Taking a cue from Marion’s Chingawassa Days, county commissioners Monday approved the addition of a beer garden for Bluegrass at the Lake on June 20.
Chairman Dan Holub delayed the beer garden discussion to allow extra time for members of the public to show up to comment. None did.
“I don’t think there’s anybody out there to object, and we gave them a chance,” Holub said.
The commission’s decision creates the opportunity for having a beer garden, and Marion VFW Post 6958 has expressed interest in running it, Holub said.
“We’ve already discussed that as an organization that we were wanting to do this,” post quartermaster Bill Keith said. “it’s just a matter of getting everything together to be able to do that.”
Keith said the club could get a one-time permit from the state to do the garden, but that much work remains before calling it a “done deal.” He said they need to research the regulations and develop a contract modeled after the one for the Chingawassa beer garden. The club has a start on providing appropriate security.
“We’ve got all the orange fencing we need,” Keith said.
Park and Lake Superintendent Steve Hudson said if the permit and contract are obtained, the garden would likely be put high on the hill above the beachfront stage, closer to the lake hall where food vendors will be.
In response to a question about security from Commissioner Randy Dallke, Holub said there will be a buffer zone large enough to prevent passing beer out of the garden, and identification will be checked.
Fair kitchen grant
Miscommunication regarding funding could jeopardize a grant application that would have helped turn the foods building kitchen at the fairgrounds into a commercial-grade kitchen suitable for entrepreneurs and training events.
Economic Development Director Teresa Huffman showed proposed plans to commissioners, and said she discussed them with the fair board last week. While cost estimates have been made, Huffman said she’s received nothing in writing, with the grant application due Friday.
A bigger problem exists in how the local match for the grant will be accomplished. Huffman and Holub both said they believed the fair board originally agreed to fund part of the renovations, but the board wouldn’t commit to that last week, Huffman said.
“It wasn’t what I expected,” Huffman said.
“This was a project they were mulling anyway,” Holub said. “They were going to have to do this to save that kitchen.”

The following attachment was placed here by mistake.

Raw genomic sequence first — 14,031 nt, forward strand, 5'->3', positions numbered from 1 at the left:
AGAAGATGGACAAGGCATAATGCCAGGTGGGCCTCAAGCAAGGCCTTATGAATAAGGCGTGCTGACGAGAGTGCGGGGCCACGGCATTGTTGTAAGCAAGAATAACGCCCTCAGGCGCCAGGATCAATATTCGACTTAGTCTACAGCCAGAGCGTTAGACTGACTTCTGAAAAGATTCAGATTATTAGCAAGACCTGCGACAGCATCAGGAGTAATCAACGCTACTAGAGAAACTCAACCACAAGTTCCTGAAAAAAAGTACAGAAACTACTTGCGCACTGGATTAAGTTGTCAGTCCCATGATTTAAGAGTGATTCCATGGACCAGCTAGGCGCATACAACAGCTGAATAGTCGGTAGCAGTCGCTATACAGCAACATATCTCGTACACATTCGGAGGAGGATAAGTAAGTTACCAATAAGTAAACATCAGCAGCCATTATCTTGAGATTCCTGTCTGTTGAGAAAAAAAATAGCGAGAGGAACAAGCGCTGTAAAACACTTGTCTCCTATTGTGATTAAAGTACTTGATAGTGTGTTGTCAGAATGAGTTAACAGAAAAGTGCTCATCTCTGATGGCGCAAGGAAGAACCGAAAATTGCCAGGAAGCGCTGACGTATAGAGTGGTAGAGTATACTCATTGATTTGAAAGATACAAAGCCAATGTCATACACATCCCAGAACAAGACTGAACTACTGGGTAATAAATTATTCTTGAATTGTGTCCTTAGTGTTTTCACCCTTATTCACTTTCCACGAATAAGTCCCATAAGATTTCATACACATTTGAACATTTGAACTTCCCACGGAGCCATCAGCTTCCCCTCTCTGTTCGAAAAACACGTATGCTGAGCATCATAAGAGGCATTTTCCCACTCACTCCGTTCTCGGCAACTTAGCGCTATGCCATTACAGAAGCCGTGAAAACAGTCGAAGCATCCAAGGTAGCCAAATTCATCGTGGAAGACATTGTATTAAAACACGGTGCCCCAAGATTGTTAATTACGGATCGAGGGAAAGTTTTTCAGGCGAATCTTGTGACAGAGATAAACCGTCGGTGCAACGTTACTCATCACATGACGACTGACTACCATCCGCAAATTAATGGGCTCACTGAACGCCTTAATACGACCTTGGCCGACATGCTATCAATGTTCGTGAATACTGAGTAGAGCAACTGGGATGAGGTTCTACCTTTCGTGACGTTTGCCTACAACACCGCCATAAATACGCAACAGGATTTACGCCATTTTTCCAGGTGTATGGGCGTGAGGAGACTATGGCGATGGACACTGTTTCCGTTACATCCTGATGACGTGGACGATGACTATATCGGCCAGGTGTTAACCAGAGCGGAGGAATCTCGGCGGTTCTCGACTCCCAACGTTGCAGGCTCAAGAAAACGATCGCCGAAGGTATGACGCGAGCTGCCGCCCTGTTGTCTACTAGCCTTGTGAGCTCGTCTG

The grant Huffman is applying for won’t fund equipment, she said, but she proposed a way around that.
“They will not pay for any equipment, but they will pay for rent,” she said. “So to pay for the equipment, we have to say the county is paying rent on the building. So when we get the money for rent, we can use it for equipment.”
The remodel would cost the county $55,000, Huffman said. Commissioners agreed a meeting with the fair board should happen immediately to discuss financial issues and come up with a solution.
In other business:
- Holub again expressed displeasure with the state’s management of taxes and funds, accusing the legislature of “moral turpitude” for violating laws and deceiving the public. He said he would write a “letter of condemnation” for commissioners to consider Monday.
- For the third time this year, commissioners granted an exception to include property in the neighborhood revitalization program. Kent Lachman of Hillsboro said he wasn’t aware of the program when he built a 32-by-26-foot garage. In response to a question from Dalke, he said he has not been informed of the program any of the four times he has obtained building permits. As Hillsboro does not participate in the county revitalization program, Lachman was granted five years relief from all but the city’s share of property taxes.
- Marion City Administrator Roger Holter requested a waiver from paying outstanding taxes of about $1,500 for 530 Walnut St., should the city acquire the property, which is under a condemnation action. Commissioners granted the request.